Prior to the first recorded Covid-19 case in Yemen in April 2020, the economic warfare waged by all conflict parties had destroyed vital infrastructure and left 24 million Yemenis seeking aid. As Yemen prepared for the arrival of Covid-19, the Houthis had begun their advances on Marib governorate, the remaining stronghold governorate in the north still supportive of the government. Whilst it is partly true to say conflict actors failing to protect civilians and infrastructure in turn breaks down the ‘governance mechanisms’ required for any kind of health response, the situation is a lot more complex. At this stage in Yemen’s conflict there is an increasing need to better understand the reality that many of these conflict actors are themselves embedded in what we would define as a system of governance. This post by Robert Wilson was originally published on the Covid Collective.
Following six years of conflict, the prolonged nature of the war has given rise to a complex tapestry of official and unofficial armed actors, operating in different configurations in different areas. These actors are now likely to be involved both in acts that we might view as related to conflict which undermine civic interests, and in supporting the official response to Covid-19.
Our Covid-19-peace nexus research focuses on the interaction between Covid-19 responses and conflict and peace. In Yemen, a part of this work examines Taiz, a complexly governed and highly contested city throughout the conflict. This is the first stage of our research partnership with Yemen Policy Center and Yemen Polling Center (YPC), as the Yemeni organisations carry out their “Civic Politics” project.
Our research seeks to examine the local relationships comprising the moving parts of governance and to understand whether Covid-19 responses are reconfiguring local civic interactions, in particular with security actors, and whether measures are consolidating local governance or leaving other local actors such as Civil Society Organisations (CSOs) to manage a response.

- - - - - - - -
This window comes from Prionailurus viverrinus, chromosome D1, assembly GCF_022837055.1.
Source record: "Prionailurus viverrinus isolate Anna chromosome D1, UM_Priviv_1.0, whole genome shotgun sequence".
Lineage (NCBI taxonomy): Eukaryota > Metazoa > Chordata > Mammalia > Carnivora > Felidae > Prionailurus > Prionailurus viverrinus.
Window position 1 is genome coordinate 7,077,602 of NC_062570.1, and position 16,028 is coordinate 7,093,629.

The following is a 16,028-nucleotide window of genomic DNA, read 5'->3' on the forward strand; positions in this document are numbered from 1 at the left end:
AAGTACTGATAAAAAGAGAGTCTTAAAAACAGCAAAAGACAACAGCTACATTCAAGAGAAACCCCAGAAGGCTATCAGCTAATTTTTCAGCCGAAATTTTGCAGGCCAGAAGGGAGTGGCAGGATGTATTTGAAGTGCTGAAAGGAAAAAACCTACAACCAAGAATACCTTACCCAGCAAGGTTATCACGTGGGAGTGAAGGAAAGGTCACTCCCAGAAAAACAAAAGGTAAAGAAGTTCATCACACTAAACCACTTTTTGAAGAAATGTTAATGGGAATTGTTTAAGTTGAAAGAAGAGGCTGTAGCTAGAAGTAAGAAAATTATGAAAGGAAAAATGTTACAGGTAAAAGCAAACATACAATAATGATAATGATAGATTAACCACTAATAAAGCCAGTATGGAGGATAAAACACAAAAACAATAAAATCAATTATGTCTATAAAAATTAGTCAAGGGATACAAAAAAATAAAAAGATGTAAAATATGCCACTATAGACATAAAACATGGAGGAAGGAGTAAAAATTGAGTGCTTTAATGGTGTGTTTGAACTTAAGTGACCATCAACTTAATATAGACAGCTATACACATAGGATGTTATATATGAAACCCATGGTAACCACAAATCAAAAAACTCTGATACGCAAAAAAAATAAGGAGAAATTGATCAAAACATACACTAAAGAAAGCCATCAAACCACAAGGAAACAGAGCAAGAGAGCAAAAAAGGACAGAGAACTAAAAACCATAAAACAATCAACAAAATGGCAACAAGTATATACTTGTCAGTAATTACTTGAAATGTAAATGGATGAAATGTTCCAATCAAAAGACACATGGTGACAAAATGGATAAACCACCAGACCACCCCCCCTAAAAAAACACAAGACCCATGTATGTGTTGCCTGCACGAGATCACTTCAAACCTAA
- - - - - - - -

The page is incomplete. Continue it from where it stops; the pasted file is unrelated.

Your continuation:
YPC is leading data collection using Key Informant Interviews (KIIs) and examining the perceptions of civil servants, NGO employees and security actors on how Covid-19 measures have been received by the public. With its headquarters in Taiz, YPC is well positioned to access interlocutors via their networks and through established levels of trust between fieldwork directors and contacts.
Between 2017 and 2019, trust and confidence in the policing system was slowly developing amongst the public in Taiz but was still relatively low. The arrival of Covid-19 ultimately presents an additional pressure for government aligned institutions and security actors. Now more so than ever, as aid spending on Yemen is being reduced, research to more deeply understand these local relationships and how they shape local responses to crises is timely.
The complexity of security actor function in Taiz
Since 2015 the city of Taiz often referred to as the gateway to southern Yemen and a city under siege, has been contested over time by multiple armed groups including Ansar Allah (the Houthis), sectors of the national army and forces affiliated to the Islah party who are at present, at least provisionally aligned with the Internationally Recognised Government (IRG). The political alignments and affiliations between these local armed groups are complex, non-linear and not static. These groups invariably provide local security yet hold varying contested political claims over differing modalities of governance in Yemen. Even in areas like Taiz, where local governance is more aligned with the IRG, these groups shape the provision of public service, or, responses to health crises.
By July 2019, YPC research highlighted that ongoing conflict had driven a reconfiguration of the policing system and security actor network of formal and informal security actors in Taiz. The research found informal actors to be functioning in the capacity of ‘police’, carrying out public security measures whilst also committing crimes. The study also found that coordination between formal and informal security actors enacting policies in line with state institutions was hampered by political or personal affiliations.